Confusion reigns supreme when it comes to investigating the real story of the saint known as Mary Magdalene. She is mentioned in the Gospels by name more often than almost any other follower of Jesus but she is often confused with an unnamed woman with a jar of ointment. She was present at the empty tomb but is better known for allegedly being the wife of Jesus. There is no reliable connection between her and a repentant prostitute but her name has become a byword for fallen women. Meet Mary Magdalene.
The first mention of this particular Mary — and there are a number of them surrounding Jesus — comes in the eighth chapter of Luke:
After that, Jesus traveled about from one town and village to another. The Twelve were with him, and also some women who had been cured of evil spirits and diseases: Mary (called Magdalene) from whom seven demons had come out—and many others. These women were helping to support them out of their own means.
She is then depicted as being at the crucifixion, as carrying spices to the tomb to anoint the body of the Lord and then as encountering the risen Christ. From this point things are far less certain. In the apocryphal Gnostic accounts, The Gospel of Mary, The Gospel of Philip and The Gospel of Thomas, she is treated as both important to the mission of Jesus and as his very intimate companion. The latter has this enigmatic passage:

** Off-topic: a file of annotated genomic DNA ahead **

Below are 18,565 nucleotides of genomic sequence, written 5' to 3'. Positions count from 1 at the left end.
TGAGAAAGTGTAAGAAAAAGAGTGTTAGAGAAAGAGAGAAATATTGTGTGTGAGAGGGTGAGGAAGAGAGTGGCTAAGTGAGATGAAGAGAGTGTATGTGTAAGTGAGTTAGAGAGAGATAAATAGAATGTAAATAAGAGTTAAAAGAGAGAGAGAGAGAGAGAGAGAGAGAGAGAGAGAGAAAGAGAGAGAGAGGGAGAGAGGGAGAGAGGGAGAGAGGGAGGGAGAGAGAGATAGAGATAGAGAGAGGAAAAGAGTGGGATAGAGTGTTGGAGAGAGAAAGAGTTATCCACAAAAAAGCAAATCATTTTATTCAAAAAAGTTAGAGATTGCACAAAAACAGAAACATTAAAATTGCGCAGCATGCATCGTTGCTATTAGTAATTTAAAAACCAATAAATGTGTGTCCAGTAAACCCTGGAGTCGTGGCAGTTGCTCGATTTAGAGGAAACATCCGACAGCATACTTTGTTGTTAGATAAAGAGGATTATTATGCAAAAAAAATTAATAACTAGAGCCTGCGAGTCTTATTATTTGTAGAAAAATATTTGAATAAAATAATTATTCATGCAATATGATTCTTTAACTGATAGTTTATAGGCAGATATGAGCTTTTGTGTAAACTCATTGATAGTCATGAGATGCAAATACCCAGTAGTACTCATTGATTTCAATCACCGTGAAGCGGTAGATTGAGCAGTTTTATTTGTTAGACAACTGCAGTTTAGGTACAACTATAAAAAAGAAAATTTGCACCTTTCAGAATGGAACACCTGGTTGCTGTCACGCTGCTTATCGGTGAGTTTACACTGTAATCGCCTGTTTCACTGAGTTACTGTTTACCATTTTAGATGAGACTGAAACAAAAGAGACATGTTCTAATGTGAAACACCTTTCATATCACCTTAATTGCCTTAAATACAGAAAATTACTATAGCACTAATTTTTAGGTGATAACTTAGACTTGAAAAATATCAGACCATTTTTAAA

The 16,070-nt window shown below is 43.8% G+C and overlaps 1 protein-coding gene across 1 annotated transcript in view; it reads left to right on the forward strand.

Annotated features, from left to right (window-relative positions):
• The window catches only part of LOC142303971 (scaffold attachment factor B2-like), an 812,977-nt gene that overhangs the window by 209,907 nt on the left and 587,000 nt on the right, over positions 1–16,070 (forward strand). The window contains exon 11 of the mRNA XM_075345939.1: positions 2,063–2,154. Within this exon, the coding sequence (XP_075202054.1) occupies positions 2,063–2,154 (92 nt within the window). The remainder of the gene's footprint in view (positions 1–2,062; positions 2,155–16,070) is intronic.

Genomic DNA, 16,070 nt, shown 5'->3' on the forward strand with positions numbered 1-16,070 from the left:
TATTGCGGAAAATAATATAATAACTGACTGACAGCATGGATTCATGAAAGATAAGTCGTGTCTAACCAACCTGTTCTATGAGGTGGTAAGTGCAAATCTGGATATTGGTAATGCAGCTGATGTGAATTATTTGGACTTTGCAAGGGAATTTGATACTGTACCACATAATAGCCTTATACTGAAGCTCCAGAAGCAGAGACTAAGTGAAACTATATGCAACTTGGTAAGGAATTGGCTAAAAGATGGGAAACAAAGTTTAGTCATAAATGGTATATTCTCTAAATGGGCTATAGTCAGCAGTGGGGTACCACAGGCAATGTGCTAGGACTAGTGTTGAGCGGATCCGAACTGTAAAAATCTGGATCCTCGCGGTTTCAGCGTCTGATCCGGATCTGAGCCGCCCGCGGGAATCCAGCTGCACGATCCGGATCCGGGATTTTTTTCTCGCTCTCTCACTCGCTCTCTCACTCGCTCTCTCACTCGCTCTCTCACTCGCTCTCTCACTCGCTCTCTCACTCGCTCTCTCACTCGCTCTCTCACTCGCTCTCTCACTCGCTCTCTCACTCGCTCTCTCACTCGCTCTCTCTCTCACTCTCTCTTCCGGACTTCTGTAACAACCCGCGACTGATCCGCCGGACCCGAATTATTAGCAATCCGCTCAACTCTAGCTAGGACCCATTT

Simon Peter said to them: Let Mary go forth from among us, for women are not worthy of the life. Jesus said: Behold, I shall lead her, that I may make her male, in order that she also may become a living spirit like you males. For every woman who makes herself male shall enter into the kingdom of heaven.
Then at the beginning of the seventh century we see the creation of what becomes known as “the composite Magdalene” in which three women — the Magdalene, Mary of Bethany and the penitent sinner — are merged. Pope Gregory in a homily conflates her with the repentant prostitute:
She whom Luke calls the sinful woman, whom John calls Mary, we believe to be the Mary from whom seven devils were ejected according to Mark. What did these seven devils signify, if not all the vices? . . . It is clear, that the woman previously used the unguent to perfume her flesh in forbidden acts. What she therefore displayed more scandalously, she was now offering to God in a more praiseworthy manner. She had coveted with earthly eyes, but now through penitence these are consumed with tears. She displayed her hair to set off her face, but now her hair dries her tears. She had spoken proud things with her mouth, but in kissing the Lord’s feet, she now planted her mouth on the Redeemer’s feet. For every delight, therefore, she had had in herself, she now immolated herself. She turned the mass of her crimes to virtues, in order to serve God entirely in penance.
Thus in Western medieval art Mary Magdalene is portrayed as an alluring, attractive woman with long red hair, often carrying a container of ointment. According to legend she and other disciples traveled miraculously to Gaul where they evangelized the south of France. Churches in Provence have longed claimed to possess her relics. The Eastern Church regards her as always chaste and living with the Virgin Mary in Ephesus until her death.